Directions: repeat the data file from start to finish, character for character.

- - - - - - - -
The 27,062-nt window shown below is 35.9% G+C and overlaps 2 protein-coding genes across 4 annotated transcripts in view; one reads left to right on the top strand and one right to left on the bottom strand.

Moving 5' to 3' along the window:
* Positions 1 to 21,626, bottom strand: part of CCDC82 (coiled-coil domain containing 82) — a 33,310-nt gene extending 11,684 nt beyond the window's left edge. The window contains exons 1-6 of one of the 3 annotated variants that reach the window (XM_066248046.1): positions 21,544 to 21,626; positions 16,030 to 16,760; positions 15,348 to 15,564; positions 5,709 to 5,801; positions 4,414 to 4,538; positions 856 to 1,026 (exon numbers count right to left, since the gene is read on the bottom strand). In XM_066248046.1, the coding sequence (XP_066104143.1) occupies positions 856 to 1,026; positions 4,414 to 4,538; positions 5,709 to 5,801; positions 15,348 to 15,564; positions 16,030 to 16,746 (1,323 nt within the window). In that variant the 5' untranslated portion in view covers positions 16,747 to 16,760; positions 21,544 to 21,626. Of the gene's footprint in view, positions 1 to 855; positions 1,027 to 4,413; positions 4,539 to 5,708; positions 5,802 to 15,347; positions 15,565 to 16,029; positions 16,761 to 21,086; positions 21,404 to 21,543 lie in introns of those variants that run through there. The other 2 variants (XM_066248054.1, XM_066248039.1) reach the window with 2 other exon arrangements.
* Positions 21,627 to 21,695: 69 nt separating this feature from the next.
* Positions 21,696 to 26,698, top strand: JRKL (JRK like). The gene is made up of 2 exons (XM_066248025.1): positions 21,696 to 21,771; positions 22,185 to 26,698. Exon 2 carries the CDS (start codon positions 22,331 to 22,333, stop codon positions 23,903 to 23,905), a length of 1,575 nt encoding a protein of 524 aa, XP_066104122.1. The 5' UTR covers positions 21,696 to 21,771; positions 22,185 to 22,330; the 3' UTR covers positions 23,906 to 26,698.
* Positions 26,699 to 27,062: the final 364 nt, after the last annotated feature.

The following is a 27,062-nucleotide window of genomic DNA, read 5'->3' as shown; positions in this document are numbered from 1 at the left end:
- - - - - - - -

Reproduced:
The 27,062-nt window shown below is 35.9% G+C and overlaps 2 protein-coding genes across 4 annotated transcripts in view; one reads left to right on the top strand and one right to left on the bottom strand.

Moving 5' to 3' along the window:
* Positions 1 to 21,626, bottom strand: part of CCDC82 (coiled-coil domain containing 82) — a 33,310-nt gene extending 11,684 nt beyond the window's left edge. The window contains exons 1-6 of one of the 3 annotated variants that reach the window (XM_066248046.1): positions 21,544 to 21,626; positions 16,030 to 16,760; positions 15,348 to 15,564; positions 5,709 to 5,801; positions 4,414 to 4,538; positions 856 to 1,026 (exon numbers count right to left, since the gene is read on the bottom strand). In XM_066248046.1, the coding sequence (XP_066104143.1) occupies positions 856 to 1,026; positions 4,414 to 4,538; positions 5,709 to 5,801; positions 15,348 to 15,564; positions 16,030 to 16,746 (1,323 nt within the window). In that variant the 5' untranslated portion in view covers positions 16,747 to 16,760; positions 21,544 to 21,626. Of the gene's footprint in view, positions 1 to 855; positions 1,027 to 4,413; positions 4,539 to 5,708; positions 5,802 to 15,347; positions 15,565 to 16,029; positions 16,761 to 21,086; positions 21,404 to 21,543 lie in introns of those variants that run through there. The other 2 variants (XM_066248054.1, XM_066248039.1) reach the window with 2 other exon arrangements.
* Positions 21,627 to 21,695: 69 nt separating this feature from the next.
* Positions 21,696 to 26,698, top strand: JRKL (JRK like). The gene is made up of 2 exons (XM_066248025.1): positions 21,696 to 21,771; positions 22,185 to 26,698. Exon 2 carries the CDS (start codon positions 22,331 to 22,333, stop codon positions 23,903 to 23,905), a length of 1,575 nt encoding a protein of 524 aa, XP_066104122.1. The 5' UTR covers positions 21,696 to 21,771; positions 22,185 to 22,330; the 3' UTR covers positions 23,906 to 26,698.
* Positions 26,699 to 27,062: the final 364 nt, after the last annotated feature.

The following is a 27,062-nucleotide window of genomic DNA, read 5'->3' as shown; positions in this document are numbered from 1 at the left end: